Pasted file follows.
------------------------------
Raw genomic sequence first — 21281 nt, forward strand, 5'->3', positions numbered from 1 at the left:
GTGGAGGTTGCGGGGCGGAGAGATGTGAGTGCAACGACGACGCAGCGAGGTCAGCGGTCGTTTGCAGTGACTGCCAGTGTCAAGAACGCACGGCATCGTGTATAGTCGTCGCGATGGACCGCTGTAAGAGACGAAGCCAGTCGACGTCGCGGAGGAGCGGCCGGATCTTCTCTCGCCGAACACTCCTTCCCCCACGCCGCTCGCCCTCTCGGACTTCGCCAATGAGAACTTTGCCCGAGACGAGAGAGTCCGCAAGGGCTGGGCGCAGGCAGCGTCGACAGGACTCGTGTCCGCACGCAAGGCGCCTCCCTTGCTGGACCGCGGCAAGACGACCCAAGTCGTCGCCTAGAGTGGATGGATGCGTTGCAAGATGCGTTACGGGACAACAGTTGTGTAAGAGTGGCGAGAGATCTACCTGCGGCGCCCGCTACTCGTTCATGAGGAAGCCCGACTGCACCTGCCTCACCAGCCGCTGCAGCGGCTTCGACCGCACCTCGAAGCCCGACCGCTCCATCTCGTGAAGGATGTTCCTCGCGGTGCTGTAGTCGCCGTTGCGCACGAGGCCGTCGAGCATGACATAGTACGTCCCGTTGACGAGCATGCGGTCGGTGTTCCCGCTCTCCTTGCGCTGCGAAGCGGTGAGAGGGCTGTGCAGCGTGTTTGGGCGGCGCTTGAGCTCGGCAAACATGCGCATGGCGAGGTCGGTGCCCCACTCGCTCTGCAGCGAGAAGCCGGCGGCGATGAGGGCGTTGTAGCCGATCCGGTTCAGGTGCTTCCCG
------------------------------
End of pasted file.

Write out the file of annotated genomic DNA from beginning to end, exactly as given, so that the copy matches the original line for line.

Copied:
Raw genomic sequence first — 21281 nt, forward strand, 5'->3', positions numbered from 1 at the left:
GTGGAGGTTGCGGGGCGGAGAGATGTGAGTGCAACGACGACGCAGCGAGGTCAGCGGTCGTTTGCAGTGACTGCCAGTGTCAAGAACGCACGGCATCGTGTATAGTCGTCGCGATGGACCGCTGTAAGAGACGAAGCCAGTCGACGTCGCGGAGGAGCGGCCGGATCTTCTCTCGCCGAACACTCCTTCCCCCACGCCGCTCGCCCTCTCGGACTTCGCCAATGAGAACTTTGCCCGAGACGAGAGAGTCCGCAAGGGCTGGGCGCAGGCAGCGTCGACAGGACTCGTGTCCGCACGCAAGGCGCCTCCCTTGCTGGACCGCGGCAAGACGACCCAAGTCGTCGCCTAGAGTGGATGGATGCGTTGCAAGATGCGTTACGGGACAACAGTTGTGTAAGAGTGGCGAGAGATCTACCTGCGGCGCCCGCTACTCGTTCATGAGGAAGCCCGACTGCACCTGCCTCACCAGCCGCTGCAGCGGCTTCGACCGCACCTCGAAGCCCGACCGCTCCATCTCGTGAAGGATGTTCCTCGCGGTGCTGTAGTCGCCGTTGCGCACGAGGCCGTCGAGCATGACATAGTACGTCCCGTTGACGAGCATGCGGTCGGTGTTCCCGCTCTCCTTGCGCTGCGAAGCGGTGAGAGGGCTGTGCAGCGTGTTTGGGCGGCGCTTGAGCTCGGCAAACATGCGCATGGCGAGGTCGGTGCCCCACTCGCTCTGCAGCGAGAAGCCGGCGGCGATGAGGGCGTTGTAGCCGATCCGGTTCAGGTGCTTCCCG